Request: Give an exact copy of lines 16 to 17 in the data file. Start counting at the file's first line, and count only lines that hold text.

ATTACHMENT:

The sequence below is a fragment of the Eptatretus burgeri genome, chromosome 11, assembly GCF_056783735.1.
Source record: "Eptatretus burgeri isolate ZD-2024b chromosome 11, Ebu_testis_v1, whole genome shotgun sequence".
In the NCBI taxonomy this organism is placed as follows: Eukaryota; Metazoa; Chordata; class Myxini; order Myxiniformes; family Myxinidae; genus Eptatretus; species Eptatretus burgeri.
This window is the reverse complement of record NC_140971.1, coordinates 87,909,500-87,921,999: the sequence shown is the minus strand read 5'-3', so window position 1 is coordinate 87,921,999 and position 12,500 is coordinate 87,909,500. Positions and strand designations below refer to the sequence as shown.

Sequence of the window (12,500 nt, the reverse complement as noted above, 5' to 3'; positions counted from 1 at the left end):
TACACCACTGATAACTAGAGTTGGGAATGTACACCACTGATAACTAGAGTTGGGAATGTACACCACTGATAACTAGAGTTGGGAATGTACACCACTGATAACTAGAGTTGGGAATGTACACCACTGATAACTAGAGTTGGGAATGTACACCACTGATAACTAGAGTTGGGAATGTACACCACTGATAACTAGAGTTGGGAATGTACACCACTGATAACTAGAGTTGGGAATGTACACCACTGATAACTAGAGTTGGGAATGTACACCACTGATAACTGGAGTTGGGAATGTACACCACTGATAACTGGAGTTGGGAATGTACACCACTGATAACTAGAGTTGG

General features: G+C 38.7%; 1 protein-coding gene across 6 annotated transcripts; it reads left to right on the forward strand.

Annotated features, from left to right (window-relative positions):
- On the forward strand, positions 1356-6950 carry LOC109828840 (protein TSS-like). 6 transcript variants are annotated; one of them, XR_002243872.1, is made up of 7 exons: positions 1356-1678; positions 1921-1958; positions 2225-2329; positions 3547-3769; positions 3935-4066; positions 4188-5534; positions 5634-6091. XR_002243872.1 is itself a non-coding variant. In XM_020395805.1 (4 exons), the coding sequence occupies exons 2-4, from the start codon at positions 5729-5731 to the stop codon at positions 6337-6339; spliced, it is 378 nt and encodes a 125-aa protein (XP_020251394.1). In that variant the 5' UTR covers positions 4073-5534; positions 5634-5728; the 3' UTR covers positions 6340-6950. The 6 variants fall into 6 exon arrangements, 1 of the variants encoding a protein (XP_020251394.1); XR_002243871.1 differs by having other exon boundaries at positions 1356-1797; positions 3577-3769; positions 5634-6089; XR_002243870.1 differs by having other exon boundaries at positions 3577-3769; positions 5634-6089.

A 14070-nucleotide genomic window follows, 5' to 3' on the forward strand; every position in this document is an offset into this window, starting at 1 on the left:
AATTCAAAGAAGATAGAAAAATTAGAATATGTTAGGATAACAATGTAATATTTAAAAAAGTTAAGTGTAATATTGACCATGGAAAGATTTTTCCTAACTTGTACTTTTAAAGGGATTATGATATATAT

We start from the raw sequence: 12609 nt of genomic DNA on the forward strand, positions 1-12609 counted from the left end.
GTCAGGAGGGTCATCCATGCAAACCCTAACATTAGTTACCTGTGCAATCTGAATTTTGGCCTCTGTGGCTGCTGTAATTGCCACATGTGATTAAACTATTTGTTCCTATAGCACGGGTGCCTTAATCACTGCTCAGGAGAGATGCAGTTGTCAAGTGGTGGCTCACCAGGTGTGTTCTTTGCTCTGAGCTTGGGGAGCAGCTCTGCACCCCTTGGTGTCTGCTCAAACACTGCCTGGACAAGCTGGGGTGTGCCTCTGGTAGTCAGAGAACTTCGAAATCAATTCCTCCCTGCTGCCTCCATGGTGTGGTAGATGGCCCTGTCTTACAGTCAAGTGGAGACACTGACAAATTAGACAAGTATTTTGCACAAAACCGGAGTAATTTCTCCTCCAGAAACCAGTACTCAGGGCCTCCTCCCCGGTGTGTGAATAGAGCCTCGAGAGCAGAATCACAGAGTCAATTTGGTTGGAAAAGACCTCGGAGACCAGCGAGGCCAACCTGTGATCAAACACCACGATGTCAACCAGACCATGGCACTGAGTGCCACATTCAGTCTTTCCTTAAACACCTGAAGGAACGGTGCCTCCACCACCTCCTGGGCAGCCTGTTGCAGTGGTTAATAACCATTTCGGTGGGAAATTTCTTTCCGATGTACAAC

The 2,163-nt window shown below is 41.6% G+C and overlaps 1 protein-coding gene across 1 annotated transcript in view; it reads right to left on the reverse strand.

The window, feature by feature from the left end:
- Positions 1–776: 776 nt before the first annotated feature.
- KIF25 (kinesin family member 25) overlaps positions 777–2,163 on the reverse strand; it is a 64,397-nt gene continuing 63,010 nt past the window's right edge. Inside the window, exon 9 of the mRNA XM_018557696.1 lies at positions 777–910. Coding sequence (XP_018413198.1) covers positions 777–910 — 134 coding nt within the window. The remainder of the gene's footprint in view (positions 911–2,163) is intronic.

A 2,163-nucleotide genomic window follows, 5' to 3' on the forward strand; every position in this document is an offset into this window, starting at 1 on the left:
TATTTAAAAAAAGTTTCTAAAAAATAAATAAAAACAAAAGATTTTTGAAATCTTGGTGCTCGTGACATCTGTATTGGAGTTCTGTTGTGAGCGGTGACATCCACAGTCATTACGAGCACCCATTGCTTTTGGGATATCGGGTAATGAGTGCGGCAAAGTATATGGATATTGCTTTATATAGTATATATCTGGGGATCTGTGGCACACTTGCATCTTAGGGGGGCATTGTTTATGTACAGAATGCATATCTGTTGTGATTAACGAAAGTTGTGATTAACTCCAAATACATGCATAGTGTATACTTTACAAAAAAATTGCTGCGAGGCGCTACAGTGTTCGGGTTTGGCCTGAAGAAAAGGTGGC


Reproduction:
- Positions 1–776: 776 nt before the first annotated feature.
- KIF25 (kinesin family member 25) overlaps positions 777–2,163 on the reverse strand; it is a 64,397-nt gene continuing 63,010 nt past the window's right edge. Inside the window, exon 9 of the mRNA XM_018557696.1 lies at positions 777–910. Coding sequence (XP_018413198.1) covers positions 777–910 — 134 coding nt within the window. The remainder of the gene's footprint in view (positions 911–2,163) is intronic.